Why Independent Reading Matters and the Best Practices to Support It, Barbara Moss

  • Does Independent Reading Influence Student Achievement?
  • If We Know Independent Reading Is Effective, Why Don’t We Do It?
  • A New Reason for Independent Reading: The Common Core State Standards
  • What Practices Are Critical for Effective Independent Reading?
  • Why Independent Reading Matters Most for Striving Readers and English Learners
  • The Last Word: An Overview of Independent Reading Implementation by Teachers

Need more evidence?  Check out “Three Keys to Creating Successful Reading Experiences” by Pernille Ripp (1/4/2017) and  “Revisiting My One Classroom Non-Negotiable” by Christina Nosek.

YOU MUST . . .

  • stop wasting students’ time,
  • stop assigning “activities” in the name of accountability,
  • make sure that anything you ask  require students to do is that which YOU are willing to do as well in your own independent reading life.

DO YOU . . .

  • keep a log?
  • set goals?
  • reflect on your goals?
  • meet your goals?
  • discuss how you feel about your reading?
  • review the text complexity of your own reading?

Do your personal practices match your instructional practices?

You MUST utilize some “lens” or filter to sort out resources.

These are NOT all equal.  A single number is NOT a goal!

How does your goal match your purpose?  What are you REALLY measuring?

Process Goal for this Post:

Combine tweets; google docs, drawings, and slides; blog posts, books and Voxer conversations for a blog post with at least eight links for the reader to peruse and consider as they reflect upon whether their current teaching practices SUPPORT increased student reading!  (And thanks to Dayna, Steve, Julieanne, Mary, Christina, Matt, Tony, Donalyn, Debbie and Barbara for the wonderful way that their work supports each other!)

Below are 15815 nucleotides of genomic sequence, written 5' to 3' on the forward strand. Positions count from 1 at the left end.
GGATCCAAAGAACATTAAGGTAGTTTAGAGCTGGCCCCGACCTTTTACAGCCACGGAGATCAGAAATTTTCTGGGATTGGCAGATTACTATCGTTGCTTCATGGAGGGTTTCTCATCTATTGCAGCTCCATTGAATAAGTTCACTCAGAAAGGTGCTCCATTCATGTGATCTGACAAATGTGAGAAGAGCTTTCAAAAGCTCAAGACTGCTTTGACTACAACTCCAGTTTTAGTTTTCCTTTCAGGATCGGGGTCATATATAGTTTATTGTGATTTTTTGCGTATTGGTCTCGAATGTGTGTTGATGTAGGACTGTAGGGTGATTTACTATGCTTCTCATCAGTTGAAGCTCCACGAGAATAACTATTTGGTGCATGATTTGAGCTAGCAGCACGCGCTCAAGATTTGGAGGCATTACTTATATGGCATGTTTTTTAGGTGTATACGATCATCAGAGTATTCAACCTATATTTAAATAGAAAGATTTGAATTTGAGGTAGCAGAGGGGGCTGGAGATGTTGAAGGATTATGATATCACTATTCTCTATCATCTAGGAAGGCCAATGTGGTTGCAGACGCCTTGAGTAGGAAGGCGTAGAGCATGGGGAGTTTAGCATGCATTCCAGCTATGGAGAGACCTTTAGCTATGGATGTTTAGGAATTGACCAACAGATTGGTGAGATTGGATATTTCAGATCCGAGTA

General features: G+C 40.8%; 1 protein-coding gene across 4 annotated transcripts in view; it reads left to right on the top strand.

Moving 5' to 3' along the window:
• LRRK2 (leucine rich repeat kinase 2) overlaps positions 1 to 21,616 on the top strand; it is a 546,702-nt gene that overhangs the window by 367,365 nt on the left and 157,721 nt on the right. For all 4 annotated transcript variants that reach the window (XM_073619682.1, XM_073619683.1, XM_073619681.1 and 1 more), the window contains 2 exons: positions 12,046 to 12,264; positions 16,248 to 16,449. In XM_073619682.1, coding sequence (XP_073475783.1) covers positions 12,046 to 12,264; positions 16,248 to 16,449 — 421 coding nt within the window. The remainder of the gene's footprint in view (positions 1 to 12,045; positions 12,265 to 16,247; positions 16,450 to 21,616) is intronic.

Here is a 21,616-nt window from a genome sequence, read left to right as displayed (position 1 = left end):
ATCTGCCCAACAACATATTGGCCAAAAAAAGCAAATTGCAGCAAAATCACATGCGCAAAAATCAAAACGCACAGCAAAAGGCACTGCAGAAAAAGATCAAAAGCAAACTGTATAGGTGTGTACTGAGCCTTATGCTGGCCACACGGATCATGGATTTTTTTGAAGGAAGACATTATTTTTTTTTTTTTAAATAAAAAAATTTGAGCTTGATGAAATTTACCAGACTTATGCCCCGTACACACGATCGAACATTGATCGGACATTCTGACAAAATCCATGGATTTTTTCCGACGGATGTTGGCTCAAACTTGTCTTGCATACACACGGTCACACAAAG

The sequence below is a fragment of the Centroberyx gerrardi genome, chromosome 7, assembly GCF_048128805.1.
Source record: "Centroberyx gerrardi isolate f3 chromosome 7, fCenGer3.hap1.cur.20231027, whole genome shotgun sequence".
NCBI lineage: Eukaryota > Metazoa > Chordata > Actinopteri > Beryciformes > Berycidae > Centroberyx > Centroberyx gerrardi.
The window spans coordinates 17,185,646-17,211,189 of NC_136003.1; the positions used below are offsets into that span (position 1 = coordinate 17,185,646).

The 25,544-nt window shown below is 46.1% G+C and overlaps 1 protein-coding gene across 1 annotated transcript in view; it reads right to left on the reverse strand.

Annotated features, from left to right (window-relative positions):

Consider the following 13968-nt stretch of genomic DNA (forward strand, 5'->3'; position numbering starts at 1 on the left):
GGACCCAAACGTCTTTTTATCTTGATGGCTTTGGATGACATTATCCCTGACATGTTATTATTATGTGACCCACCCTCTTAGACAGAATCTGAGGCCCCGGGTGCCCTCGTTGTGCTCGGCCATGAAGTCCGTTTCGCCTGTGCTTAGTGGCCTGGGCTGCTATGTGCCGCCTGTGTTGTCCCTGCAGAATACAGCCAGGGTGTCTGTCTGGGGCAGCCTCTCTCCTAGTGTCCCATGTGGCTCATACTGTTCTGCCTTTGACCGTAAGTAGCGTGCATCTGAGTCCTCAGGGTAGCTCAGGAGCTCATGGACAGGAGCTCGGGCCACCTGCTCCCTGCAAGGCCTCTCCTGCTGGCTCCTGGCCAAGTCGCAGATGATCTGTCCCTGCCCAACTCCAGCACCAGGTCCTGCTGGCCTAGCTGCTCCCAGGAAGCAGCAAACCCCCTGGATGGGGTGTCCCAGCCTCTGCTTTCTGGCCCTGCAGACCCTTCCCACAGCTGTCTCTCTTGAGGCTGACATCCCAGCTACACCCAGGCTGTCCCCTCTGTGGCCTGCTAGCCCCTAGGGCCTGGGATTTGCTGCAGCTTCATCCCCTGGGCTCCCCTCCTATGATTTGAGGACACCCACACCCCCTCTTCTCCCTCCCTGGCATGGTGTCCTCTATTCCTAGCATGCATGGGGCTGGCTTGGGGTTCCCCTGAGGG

Added 1.06.17

Kylene Beers facebook post about lifetime readers!

kylene-beers-lifetime-readers

#SOL17: #OLW


one-little-word

As 2017 begins there are many sources for information about #OLW and this video may add to your own knowledge base.  The authors of Two Writing Teachers are revealing their words daily and many additional words have been revealed this week.

Last year I celebrated “Joyful” and added “Joy” to the background of my blog so I would see it every time I made a post or responded to a comment.  I loved the constant reminder and the way that I seemed to spend more time deliberately reflecting on the joy that I found in reading, in writing, in my work and in my family.  2016 was truly a JOYFUL year.

Sometimes #OLW is elusive and sometimes it finds an author.  My words have been

  • 2014    Transfer
  • 2015     Focus
  • 2016    Joyful

How do I impact the teachers and coaches that I work with?

This was just one question I asked when I began thinking about my #OLW. Teacher Leadership is always a focus.  All teachers can grow as both teachers and leaders because leaders truly come from the teaching ranks.

brave-fullan-and-dimensions-of-teacher-leadership